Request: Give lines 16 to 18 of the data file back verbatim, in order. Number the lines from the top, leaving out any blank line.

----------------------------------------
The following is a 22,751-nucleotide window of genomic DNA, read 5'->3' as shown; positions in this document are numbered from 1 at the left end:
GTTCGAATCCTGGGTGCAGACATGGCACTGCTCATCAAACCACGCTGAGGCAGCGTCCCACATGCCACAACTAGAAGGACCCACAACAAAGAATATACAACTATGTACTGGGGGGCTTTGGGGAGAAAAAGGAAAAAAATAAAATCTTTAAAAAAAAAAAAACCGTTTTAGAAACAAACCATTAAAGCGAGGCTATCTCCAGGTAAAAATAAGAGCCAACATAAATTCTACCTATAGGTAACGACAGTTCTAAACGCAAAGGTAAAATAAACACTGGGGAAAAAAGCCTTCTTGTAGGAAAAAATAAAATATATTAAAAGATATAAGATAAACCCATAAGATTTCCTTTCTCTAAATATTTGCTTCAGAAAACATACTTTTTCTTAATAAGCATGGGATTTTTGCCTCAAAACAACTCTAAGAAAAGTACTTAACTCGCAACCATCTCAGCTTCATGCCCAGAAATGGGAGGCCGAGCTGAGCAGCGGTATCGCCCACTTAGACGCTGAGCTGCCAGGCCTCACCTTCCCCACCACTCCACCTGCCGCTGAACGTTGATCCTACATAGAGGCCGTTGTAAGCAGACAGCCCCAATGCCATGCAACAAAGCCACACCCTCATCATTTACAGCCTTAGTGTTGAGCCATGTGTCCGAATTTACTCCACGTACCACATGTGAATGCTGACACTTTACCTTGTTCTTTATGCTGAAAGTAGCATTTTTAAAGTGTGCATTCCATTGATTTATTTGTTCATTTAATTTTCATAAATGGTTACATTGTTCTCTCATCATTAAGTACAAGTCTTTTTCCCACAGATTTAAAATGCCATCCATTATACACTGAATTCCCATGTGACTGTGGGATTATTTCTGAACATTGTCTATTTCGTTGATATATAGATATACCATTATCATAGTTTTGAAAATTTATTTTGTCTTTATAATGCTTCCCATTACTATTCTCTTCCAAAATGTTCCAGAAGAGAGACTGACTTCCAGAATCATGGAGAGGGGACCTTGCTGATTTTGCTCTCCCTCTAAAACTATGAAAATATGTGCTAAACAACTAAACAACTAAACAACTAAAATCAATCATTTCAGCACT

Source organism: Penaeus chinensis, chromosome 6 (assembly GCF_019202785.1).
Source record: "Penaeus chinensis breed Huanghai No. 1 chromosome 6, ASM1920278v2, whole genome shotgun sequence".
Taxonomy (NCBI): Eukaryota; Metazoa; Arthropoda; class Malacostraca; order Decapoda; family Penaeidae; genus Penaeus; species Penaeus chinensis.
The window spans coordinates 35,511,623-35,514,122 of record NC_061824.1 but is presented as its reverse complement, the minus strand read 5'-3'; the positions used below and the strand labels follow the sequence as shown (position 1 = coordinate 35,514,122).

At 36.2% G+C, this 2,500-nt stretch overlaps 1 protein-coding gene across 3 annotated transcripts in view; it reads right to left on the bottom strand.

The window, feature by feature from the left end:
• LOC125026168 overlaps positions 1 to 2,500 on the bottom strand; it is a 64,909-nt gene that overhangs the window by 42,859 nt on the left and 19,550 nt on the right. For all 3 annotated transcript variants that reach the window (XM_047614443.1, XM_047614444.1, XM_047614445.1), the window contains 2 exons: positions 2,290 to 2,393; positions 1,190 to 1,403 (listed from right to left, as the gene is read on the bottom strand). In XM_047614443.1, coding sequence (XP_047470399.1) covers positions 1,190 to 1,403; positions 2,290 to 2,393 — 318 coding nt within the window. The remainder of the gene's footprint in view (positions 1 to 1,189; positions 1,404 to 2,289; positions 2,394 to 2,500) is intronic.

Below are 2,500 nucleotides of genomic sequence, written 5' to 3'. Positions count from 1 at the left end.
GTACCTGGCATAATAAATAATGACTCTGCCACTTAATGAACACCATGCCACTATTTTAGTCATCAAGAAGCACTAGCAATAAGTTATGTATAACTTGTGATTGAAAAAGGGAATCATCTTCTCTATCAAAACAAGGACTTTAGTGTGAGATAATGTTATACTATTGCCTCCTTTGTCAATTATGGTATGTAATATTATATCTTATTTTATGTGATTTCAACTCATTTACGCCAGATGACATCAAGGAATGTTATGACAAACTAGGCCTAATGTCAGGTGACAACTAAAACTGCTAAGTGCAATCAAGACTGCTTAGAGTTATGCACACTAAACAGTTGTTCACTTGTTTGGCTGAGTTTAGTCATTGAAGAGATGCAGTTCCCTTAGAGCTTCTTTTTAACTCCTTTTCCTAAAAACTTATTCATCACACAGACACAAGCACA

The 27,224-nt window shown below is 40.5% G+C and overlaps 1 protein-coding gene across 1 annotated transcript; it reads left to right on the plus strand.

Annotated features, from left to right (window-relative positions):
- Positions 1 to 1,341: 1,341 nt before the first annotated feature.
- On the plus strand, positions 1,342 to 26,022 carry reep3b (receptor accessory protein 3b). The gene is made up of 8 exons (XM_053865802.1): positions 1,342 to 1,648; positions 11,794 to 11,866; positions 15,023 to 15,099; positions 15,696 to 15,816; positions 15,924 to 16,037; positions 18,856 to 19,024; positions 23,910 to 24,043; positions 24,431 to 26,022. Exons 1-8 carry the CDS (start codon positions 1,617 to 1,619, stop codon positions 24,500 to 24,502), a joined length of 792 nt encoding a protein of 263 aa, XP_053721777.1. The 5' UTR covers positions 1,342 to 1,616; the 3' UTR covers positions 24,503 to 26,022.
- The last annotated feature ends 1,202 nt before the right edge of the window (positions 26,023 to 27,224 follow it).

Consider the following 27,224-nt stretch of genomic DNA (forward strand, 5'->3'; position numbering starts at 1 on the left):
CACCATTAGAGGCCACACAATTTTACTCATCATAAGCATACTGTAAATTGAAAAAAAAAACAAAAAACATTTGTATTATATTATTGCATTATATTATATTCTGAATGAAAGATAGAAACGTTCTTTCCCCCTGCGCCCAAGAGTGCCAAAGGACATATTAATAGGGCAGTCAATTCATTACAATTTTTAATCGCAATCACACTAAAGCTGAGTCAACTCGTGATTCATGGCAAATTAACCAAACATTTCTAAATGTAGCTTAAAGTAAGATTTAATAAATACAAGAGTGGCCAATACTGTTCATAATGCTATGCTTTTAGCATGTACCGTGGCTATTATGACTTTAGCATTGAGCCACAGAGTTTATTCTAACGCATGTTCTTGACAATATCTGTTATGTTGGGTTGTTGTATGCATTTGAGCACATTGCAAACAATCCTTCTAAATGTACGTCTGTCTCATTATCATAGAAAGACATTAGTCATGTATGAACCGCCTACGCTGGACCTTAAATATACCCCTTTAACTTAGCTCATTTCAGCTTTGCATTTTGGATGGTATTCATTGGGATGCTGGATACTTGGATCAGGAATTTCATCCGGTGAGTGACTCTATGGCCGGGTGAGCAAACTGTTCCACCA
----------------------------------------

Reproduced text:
- The last annotated feature ends 1,202 nt before the right edge of the window (positions 26,023 to 27,224 follow it).

Consider the following 27,224-nt stretch of genomic DNA (forward strand, 5'->3'; position numbering starts at 1 on the left):
CACCATTAGAGGCCACACAATTTTACTCATCATAAGCATACTGTAAATTGAAAAAAAAAACAAAAAACATTTGTATTATATTATTGCATTATATTATATTCTGAATGAAAGATAGAAACGTTCTTTCCCCCTGCGCCCAAGAGTGCCAAAGGACATATTAATAGGGCAGTCAATTCATTACAATTTTTAATCGCAATCACACTAAAGCTGAGTCAACTCGTGATTCATGGCAAATTAACCAAACATTTCTAAATGTAGCTTAAAGTAAGATTTAATAAATACAAGAGTGGCCAATACTGTTCATAATGCTATGCTTTTAGCATGTACCGTGGCTATTATGACTTTAGCATTGAGCCACAGAGTTTATTCTAACGCATGTTCTTGACAATATCTGTTATGTTGGGTTGTTGTATGCATTTGAGCACATTGCAAACAATCCTTCTAAATGTACGTCTGTCTCATTATCATAGAAAGACATTAGTCATGTATGAACCGCCTACGCTGGACCTTAAATATACCCCTTTAACTTAGCTCATTTCAGCTTTGCATTTTGGATGGTATTCATTGGGATGCTGGATACTTGGATCAGGAATTTCATCCGGTGAGTGACTCTATGGCCGGGTGAGCAAACTGTTCCACCA